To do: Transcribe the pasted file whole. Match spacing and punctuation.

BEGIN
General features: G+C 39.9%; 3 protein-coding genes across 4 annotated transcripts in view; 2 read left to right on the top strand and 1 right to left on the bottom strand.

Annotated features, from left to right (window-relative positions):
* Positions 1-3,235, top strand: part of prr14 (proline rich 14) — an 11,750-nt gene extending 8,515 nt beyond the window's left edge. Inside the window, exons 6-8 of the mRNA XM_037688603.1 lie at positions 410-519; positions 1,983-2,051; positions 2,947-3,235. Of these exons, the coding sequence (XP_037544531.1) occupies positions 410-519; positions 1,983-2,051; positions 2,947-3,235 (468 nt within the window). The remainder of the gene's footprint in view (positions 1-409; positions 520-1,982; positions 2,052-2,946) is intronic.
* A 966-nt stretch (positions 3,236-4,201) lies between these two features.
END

General features: G+C 39.9%; 3 protein-coding genes across 4 annotated transcripts in view; 2 read left to right on the top strand and 1 right to left on the bottom strand.

Annotated features, from left to right (window-relative positions):
* Positions 1-3,235, top strand: part of prr14 (proline rich 14) — an 11,750-nt gene extending 8,515 nt beyond the window's left edge. Inside the window, exons 6-8 of the mRNA XM_037688603.1 lie at positions 410-519; positions 1,983-2,051; positions 2,947-3,235. Of these exons, the coding sequence (XP_037544531.1) occupies positions 410-519; positions 1,983-2,051; positions 2,947-3,235 (468 nt within the window). The remainder of the gene's footprint in view (positions 1-409; positions 520-1,982; positions 2,052-2,946) is intronic.
* A 966-nt stretch (positions 3,236-4,201) lies between these two features.